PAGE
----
Health IT Doesn’t Save As Much As Hoped Due To Interoperability Failures

Posted on January 14, 2013 I Written By

Anne Zieger is veteran healthcare consultant and analyst with 20 years of industry experience. Zieger formerly served as editor-in-chief of FierceHealthcare.com and her commentaries have appeared in dozens of international business publications, including Forbes, Business Week and Information Week. She has also contributed content to hundreds of healthcare and health IT organizations, including several Fortune 500 companies. Contact her at @annezieger on Twitter.

Does health IT actually save money for health organizations?  That’s a billion-dollar question — one which the whole Meaningful Use program rises or falls, I’d argue — but it still hasn’t been resolved. For what it’s worth, though,  here’s some thoughtful input on the subject.

According to a new study appearing in the journal Health Affairs, always the class act of the health policy game, health IT isn’t generating cost savings because of slow adoption and limited interoperabilityiHealthBeat reports. The research was conducted by the RAND Corporation.

Specifically, RAND researchers say, the productivity and cost benefits of health IT have been held back by:

* Slow adoption
* Reluctance of many clinicians to burn the midnight oil needed to truly master such systems
* Failure of the healthcare system as a whole to implement process changes needed to realize health IT system benefits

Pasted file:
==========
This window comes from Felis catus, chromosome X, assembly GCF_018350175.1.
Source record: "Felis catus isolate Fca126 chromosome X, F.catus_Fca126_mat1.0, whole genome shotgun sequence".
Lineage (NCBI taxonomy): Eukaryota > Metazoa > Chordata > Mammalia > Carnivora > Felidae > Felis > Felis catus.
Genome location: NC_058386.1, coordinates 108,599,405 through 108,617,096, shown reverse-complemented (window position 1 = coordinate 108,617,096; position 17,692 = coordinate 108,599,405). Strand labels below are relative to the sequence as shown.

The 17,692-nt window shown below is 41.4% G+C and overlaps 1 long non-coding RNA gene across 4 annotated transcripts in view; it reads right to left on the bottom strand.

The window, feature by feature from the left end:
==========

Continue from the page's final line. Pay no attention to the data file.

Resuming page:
Another big issue is lack of interoperability between many health IT systems, the RAND researchers said. They note that previous predictions about health IT savings assumed that systems would be connected, thereby increasing efficiency.

To get savings from health IT, the U.S. healthcare industry needs to do the following, RAND says:

* Patients should be able to access their electronic health data and share those records with other health care providers
* Health care providers should be able to easily use health IT systems across different health care settings
* Health information stored in one IT system should be retrievable by health care providers that are part of other health care    systems
* Health IT systems should be set up to support — rather than hinder — the work of clinicians

No one of these points should come as a surprise, but given the stakes involved, it doesn’t hurt to hammer them home again. The whole interoperability “thing” isn’t going away…